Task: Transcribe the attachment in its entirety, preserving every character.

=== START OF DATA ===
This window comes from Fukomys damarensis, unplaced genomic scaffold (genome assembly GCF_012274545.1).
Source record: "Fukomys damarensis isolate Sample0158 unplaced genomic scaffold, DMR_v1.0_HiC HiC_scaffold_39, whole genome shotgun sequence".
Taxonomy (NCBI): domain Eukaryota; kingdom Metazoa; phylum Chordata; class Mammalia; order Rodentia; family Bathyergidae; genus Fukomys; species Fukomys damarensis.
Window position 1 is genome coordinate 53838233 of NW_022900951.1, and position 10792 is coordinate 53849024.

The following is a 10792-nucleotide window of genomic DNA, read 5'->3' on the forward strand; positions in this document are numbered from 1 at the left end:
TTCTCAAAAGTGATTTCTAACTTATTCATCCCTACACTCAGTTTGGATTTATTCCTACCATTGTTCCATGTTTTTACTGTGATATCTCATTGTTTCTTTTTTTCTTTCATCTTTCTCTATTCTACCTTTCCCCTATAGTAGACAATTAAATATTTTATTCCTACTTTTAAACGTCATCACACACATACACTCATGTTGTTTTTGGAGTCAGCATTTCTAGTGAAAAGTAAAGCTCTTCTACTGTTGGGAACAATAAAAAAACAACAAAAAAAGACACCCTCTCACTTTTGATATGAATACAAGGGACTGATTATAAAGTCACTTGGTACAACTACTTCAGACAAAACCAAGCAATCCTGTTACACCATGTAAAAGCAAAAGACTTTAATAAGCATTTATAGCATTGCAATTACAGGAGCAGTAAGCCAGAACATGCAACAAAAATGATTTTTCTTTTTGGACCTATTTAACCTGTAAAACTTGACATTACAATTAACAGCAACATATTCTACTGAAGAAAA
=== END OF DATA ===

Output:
This window comes from Fukomys damarensis, unplaced genomic scaffold (genome assembly GCF_012274545.1).
Source record: "Fukomys damarensis isolate Sample0158 unplaced genomic scaffold, DMR_v1.0_HiC HiC_scaffold_39, whole genome shotgun sequence".
Taxonomy (NCBI): domain Eukaryota; kingdom Metazoa; phylum Chordata; class Mammalia; order Rodentia; family Bathyergidae; genus Fukomys; species Fukomys damarensis.
Window position 1 is genome coordinate 53838233 of NW_022900951.1, and position 10792 is coordinate 53849024.

The following is a 10792-nucleotide window of genomic DNA, read 5'->3' on the forward strand; positions in this document are numbered from 1 at the left end:
TTCTCAAAAGTGATTTCTAACTTATTCATCCCTACACTCAGTTTGGATTTATTCCTACCATTGTTCCATGTTTTTACTGTGATATCTCATTGTTTCTTTTTTTCTTTCATCTTTCTCTATTCTACCTTTCCCCTATAGTAGACAATTAAATATTTTATTCCTACTTTTAAACGTCATCACACACATACACTCATGTTGTTTTTGGAGTCAGCATTTCTAGTGAAAAGTAAAGCTCTTCTACTGTTGGGAACAATAAAAAAACAACAAAAAAAGACACCCTCTCACTTTTGATATGAATACAAGGGACTGATTATAAAGTCACTTGGTACAACTACTTCAGACAAAACCAAGCAATCCTGTTACACCATGTAAAAGCAAAAGACTTTAATAAGCATTTATAGCATTGCAATTACAGGAGCAGTAAGCCAGAACATGCAACAAAAATGATTTTTCTTTTTGGACCTATTTAACCTGTAAAACTTGACATTACAATTAACAGCAACATATTCTACTGAAGAAAA